"The only good news is that we have not had any fatalities or accidents," said Mr Naikuni and added, "It will start unfolding on Monday and Tuesday when people go back to the offices and start calculating the losses."

The CEO said it would take a week to clear the backlog if and when flights resume but they have already been hit hard. About 2,700 people were booked on the airline since Thursday and 70 of their staff are stranded in Amsterdam and London.

"As we are talking, Air France and KLM have freighters grounded here while Virgin (Atlantic) and KLM have passenger planes grounded in Nairobi," he added.

Mr Naikuni said industries that require spare parts from Europe could also be affected if their machines break down and Kenya Airways' losses could be significantly less than those of other, larger airlines.

The airline later cancelled flights yesterday afternoon and asked passengers booked on the Amsterdam, London and Paris routes to re-confirm their bookings before the travelling date or going to the airport.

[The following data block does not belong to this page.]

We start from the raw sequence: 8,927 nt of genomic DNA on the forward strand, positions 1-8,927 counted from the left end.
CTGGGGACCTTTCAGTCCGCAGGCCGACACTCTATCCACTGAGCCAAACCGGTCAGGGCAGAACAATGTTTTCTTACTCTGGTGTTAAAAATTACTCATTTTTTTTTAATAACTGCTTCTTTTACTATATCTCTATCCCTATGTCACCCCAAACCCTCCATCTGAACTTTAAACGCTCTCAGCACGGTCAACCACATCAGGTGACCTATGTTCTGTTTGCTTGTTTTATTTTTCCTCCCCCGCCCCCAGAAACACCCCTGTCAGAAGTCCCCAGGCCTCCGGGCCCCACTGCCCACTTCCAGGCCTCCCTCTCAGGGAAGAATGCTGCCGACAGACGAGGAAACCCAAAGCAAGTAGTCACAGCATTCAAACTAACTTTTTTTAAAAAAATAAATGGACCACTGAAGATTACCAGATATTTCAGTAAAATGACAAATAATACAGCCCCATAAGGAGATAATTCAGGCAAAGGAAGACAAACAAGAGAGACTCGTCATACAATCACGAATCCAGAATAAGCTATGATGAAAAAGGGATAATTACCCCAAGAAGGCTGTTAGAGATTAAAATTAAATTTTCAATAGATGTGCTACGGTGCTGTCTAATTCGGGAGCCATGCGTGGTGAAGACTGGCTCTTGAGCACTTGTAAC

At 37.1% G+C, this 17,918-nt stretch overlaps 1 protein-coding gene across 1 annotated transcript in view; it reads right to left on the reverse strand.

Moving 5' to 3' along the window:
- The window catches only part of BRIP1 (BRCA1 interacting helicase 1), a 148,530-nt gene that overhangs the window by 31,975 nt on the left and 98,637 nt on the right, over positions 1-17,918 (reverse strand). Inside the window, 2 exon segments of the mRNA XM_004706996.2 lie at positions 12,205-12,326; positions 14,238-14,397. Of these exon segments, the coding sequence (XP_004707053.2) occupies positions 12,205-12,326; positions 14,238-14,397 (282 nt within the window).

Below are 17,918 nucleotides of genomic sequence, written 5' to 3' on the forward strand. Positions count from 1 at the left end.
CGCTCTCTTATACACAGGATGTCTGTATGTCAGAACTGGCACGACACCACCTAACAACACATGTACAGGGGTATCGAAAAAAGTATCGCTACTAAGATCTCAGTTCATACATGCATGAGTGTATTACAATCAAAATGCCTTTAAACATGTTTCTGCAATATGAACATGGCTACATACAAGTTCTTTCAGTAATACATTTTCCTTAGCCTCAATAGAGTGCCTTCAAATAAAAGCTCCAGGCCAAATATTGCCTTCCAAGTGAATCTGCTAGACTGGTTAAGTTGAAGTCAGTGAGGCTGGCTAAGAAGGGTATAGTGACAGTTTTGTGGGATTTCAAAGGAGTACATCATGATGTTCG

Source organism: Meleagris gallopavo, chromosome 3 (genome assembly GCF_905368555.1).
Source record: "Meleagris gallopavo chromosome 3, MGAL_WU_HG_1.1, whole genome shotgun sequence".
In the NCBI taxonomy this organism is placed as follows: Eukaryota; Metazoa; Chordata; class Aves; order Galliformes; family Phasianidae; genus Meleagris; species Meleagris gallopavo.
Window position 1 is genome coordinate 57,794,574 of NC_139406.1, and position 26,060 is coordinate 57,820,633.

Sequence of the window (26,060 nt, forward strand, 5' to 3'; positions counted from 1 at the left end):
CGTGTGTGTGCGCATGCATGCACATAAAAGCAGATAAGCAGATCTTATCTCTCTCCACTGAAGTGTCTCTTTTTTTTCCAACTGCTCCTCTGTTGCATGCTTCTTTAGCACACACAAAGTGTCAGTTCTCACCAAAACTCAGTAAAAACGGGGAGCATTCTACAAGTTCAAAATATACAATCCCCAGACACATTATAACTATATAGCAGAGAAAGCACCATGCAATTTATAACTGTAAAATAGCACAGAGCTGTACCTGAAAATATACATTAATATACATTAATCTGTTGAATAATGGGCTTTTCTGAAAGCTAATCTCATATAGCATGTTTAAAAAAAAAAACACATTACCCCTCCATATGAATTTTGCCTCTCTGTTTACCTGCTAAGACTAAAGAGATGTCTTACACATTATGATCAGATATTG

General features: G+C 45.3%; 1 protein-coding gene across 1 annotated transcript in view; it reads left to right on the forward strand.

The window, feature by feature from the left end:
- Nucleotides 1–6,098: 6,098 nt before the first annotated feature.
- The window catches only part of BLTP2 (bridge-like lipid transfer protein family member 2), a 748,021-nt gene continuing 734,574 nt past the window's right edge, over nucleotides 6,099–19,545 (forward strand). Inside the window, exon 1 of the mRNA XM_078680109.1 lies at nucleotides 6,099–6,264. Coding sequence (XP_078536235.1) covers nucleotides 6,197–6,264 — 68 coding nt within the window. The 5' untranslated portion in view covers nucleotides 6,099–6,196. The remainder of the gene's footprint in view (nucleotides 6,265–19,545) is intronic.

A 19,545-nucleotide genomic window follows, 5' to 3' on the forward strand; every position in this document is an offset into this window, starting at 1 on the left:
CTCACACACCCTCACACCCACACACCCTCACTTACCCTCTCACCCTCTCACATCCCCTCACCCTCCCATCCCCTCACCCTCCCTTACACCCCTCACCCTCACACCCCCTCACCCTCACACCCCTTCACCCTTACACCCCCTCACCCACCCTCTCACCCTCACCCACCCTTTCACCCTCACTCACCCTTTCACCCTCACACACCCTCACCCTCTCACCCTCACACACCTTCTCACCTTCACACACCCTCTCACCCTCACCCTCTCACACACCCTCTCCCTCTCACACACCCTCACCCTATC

Water minister Charity Ngilu could also be forced to stay longer in the United Kingdom capital city as trains to other parts of Europe have been overbooked.

Cargo holders at JKIA have started asking owners of stored produce to pick it from their facilities, meaning they will have to pay to take it back and possible disposal.

"The headache now is where to take the produce. Do we dump the flowers in Dandora? What about the fruits? Where does one take so many? They might have to be donated to charities," said an equally distraught Kenya Flower Council CEO Mrs Jane Ngige.

The industry will meet on Friday to discuss the way forward.